a) Use multiple passwords: one for your primary email; a different one for your computer; a different one for your Dropbox account; a different one for your Facebook account; a different one for everything else.
b) Use tough passwords, difficult to “crack” or guess: if you don’t have a good memory, try passphrases instead of simple passwords (e.g. “MyLifeIsNice5″ is a passphrase, and it’s quite tough to guess or crack, compared to “dolphin74″ or “john55″).
Also, read this: choosing a good password.
4) Enable Two-Step Verification (TSV) for your Dropbox account
Very recently, Dropbox introduced TSV: it allows you to add a second step to verify your identity when you want to access your Dropbox.
Using a Two-Step Verification, also generally called Multi-Factor Authentication (MFA), greatly improves your security.
In fact, it’s something that we recommend for Amazon Web Services.
So, in essence, if you enable it, in addition to the (tough, I hope!) password, Dropbox will require an additional six-digit security code whenever you sign in to Dropbox or link a new device. You can choose to receive security codes by text message (SMS) on your phone, or via any Time-Based One-Time Password (TOTP) apps, such as my favorite, Google Authenticator.
To enable it, under the “Account sign-in” section that you see above, click “change” on Two-Step verification.
You will see this nice picture:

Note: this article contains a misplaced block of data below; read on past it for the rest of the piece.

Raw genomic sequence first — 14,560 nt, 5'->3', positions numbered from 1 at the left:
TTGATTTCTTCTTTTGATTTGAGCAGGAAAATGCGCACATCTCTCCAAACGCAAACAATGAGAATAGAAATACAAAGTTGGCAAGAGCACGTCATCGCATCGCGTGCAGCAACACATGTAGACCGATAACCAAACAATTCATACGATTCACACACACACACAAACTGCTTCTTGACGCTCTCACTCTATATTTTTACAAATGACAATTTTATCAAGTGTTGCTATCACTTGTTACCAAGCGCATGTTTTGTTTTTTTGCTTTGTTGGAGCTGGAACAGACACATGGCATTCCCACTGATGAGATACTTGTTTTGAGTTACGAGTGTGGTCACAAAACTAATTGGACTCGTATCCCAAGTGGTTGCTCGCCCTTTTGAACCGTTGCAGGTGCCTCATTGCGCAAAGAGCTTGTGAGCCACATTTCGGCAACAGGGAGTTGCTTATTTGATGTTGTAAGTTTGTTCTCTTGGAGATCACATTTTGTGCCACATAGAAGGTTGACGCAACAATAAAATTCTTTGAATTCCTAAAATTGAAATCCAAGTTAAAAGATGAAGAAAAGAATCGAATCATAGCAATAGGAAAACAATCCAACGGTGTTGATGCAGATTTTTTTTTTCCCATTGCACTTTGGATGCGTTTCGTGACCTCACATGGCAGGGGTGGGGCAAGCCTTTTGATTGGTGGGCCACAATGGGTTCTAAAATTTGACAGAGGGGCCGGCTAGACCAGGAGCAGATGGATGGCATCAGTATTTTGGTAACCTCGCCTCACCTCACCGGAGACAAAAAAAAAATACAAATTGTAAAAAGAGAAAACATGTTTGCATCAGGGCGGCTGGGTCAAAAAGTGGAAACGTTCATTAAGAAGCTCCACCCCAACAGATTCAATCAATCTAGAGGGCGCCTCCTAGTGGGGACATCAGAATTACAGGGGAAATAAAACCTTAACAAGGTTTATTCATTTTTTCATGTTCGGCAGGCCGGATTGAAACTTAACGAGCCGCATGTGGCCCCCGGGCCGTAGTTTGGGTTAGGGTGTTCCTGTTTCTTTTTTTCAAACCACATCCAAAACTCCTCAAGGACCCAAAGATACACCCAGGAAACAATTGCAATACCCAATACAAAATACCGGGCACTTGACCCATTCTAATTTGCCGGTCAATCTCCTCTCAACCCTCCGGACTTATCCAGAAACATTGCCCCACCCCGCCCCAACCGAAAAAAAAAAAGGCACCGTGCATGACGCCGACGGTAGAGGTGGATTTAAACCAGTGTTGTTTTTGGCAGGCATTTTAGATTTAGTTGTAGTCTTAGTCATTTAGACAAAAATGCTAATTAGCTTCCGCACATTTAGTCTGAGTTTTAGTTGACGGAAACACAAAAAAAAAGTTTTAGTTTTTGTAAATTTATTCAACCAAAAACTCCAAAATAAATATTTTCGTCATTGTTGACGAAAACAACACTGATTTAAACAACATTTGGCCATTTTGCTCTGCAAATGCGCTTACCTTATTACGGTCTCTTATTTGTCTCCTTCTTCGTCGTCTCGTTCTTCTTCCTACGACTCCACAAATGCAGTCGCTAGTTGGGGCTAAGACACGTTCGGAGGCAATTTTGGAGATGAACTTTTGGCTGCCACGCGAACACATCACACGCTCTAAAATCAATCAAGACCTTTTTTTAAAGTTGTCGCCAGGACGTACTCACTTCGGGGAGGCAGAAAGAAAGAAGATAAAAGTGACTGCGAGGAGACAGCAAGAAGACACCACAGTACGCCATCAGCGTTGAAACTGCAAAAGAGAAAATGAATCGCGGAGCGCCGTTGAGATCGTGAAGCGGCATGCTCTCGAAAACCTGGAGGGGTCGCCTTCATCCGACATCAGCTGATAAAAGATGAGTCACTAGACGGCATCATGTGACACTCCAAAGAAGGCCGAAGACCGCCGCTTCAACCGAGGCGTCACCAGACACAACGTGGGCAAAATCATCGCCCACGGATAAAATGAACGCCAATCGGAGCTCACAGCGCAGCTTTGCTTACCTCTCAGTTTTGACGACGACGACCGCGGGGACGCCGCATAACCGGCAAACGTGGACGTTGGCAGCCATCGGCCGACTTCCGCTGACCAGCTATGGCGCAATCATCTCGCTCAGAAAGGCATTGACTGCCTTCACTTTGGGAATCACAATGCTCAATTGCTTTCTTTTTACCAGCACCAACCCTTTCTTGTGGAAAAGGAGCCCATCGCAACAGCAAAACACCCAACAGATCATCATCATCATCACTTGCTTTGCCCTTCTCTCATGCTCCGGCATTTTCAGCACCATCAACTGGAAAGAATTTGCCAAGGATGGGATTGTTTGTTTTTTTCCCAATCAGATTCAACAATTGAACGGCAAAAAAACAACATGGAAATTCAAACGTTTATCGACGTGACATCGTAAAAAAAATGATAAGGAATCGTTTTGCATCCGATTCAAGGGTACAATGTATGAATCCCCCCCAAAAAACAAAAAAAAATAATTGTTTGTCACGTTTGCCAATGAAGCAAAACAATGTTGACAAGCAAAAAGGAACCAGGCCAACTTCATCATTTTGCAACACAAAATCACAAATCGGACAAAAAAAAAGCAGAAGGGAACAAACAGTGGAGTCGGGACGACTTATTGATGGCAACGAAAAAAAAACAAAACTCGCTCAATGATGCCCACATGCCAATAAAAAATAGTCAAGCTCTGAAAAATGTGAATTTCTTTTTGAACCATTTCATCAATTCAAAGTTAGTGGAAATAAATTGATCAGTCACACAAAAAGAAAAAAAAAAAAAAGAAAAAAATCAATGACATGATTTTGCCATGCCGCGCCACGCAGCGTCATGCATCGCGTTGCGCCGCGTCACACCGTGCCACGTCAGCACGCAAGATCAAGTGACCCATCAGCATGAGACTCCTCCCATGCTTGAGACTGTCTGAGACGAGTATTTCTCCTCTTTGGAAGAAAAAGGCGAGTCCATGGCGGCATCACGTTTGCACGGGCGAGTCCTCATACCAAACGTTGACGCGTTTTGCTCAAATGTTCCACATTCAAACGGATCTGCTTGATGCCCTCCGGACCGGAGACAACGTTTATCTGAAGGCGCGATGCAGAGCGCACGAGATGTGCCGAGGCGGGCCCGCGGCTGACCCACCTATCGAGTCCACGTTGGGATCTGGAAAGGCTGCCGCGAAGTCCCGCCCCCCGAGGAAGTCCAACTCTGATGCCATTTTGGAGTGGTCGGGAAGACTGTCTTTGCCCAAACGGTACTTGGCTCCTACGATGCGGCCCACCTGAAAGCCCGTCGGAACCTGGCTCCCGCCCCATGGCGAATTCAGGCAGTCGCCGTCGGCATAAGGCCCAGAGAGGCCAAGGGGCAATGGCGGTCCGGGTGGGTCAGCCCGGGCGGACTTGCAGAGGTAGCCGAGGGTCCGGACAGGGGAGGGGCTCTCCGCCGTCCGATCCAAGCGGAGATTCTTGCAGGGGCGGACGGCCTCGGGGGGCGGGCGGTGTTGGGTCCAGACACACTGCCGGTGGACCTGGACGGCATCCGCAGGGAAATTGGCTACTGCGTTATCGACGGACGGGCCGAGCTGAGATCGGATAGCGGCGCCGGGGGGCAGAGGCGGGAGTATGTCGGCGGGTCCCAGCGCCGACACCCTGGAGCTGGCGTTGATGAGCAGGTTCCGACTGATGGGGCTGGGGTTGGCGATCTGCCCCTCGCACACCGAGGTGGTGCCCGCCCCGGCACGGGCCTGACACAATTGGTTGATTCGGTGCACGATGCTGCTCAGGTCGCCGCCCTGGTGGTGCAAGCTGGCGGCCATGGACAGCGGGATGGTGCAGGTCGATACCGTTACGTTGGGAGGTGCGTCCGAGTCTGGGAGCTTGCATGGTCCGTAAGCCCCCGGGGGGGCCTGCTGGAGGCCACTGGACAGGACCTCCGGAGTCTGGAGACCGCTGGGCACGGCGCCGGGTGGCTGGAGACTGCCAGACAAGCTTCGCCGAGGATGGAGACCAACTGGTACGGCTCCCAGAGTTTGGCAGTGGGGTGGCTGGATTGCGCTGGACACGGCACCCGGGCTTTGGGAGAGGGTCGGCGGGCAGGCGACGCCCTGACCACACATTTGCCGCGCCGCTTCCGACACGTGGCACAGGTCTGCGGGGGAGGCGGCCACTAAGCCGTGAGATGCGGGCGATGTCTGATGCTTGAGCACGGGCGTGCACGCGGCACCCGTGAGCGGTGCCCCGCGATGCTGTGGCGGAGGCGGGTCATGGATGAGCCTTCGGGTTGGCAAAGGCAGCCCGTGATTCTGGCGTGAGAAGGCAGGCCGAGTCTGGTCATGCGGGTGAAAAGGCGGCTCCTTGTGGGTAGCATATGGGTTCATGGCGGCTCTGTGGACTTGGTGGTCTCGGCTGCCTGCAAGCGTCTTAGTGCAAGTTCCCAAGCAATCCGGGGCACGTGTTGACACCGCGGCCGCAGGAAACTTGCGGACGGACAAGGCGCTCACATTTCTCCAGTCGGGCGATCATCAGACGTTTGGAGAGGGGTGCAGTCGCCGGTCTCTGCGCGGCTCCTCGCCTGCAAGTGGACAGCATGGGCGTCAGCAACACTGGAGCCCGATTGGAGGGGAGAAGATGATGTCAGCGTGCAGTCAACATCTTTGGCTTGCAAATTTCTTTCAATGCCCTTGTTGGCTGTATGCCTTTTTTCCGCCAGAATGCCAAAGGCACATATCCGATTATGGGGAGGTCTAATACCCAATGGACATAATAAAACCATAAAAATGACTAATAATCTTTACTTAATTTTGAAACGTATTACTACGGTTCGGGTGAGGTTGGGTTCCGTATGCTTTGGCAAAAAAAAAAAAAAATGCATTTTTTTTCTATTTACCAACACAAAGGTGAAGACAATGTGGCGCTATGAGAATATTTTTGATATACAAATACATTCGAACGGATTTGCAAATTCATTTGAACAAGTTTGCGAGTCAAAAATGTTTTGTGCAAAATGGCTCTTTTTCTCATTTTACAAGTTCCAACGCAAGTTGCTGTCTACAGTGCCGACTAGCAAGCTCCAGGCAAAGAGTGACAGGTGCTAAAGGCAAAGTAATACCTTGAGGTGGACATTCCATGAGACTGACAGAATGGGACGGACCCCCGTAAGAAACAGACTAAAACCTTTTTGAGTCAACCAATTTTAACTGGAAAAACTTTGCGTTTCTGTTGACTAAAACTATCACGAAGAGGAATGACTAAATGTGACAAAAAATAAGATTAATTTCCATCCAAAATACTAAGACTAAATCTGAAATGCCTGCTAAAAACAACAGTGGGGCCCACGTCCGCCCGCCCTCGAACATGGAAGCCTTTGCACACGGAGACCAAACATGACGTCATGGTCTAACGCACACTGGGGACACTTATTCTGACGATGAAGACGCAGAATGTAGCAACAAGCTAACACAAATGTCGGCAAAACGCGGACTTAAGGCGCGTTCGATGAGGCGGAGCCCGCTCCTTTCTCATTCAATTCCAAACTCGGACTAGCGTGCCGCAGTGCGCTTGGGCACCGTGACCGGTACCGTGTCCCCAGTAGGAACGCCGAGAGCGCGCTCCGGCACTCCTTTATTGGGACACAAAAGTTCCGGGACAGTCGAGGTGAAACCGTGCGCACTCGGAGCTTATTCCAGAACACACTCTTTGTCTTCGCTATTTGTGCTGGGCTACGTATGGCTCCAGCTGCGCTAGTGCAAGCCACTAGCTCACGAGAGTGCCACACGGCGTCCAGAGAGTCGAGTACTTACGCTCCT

After going through the few simple steps necessary to enable it, at the end you will receive an Emergency backup code:
It’s important that you keep this code in a safe place. You need it if you lose your phone, and want to regain access to your Dropbox.
Note: Writing a code or a password on a piece of paper might be sufficient or not, depending on how “paranoid” you are in terms of security.
Me, every time I write things on paper, I apply a simple but powerful string cipher (no, I won’t tell you which one).
You can try a Caesar cipher, just for fun. Here’s how to write it in Python:
>>> import string >>> alphabet = "abcdefghijklmnopqrstuvwxyz" >>> key = 2 >>> tr = string.maketrans(alphabet, alphabet[key:] + alphabet[:key]) >>> "hellothere".translate(tr) 'jgnnqvjgtg'
In short, you can pass a string, and this program would “shift” the letters by two. It’s called Caesar cipher because Julius Caesar used it as a simple but effective way to cipher his military messages.
5) Enable notifications
Make sure that you receive an email every time a new device, or new application, is connected to your Dropbox account.
The reason for this is obvious: if you receive an email, and it wasn’t you, somebody else is accessing your Dropbox account right now. Take action.
6) Periodically check your web sessions and your apps
Take a quick look at the latest web session (again, in the “Security” tab). If something looks wrong, immediately change your password and notify the Dropbox team.
Same goes for the applications that have access to your Dropbox account. I use none, but if you do, take a look and remember to remove the ones that shouldn’t access your account anymore. There’s no reason to add unnecessary risks.
I hope that this list helps. Feel free to comment if you have suggestions, etc.
(Note: Please remember that opinions expressed here are my own, and they are based solely on publicly available information. If you want to know more about Dropbox’s security, don’t base your judgement solely on this blog post, but reach out to Dropbox directly. Similarly, if you want to know more about Amazon Web Services and its security, start from the AWS Security Center.)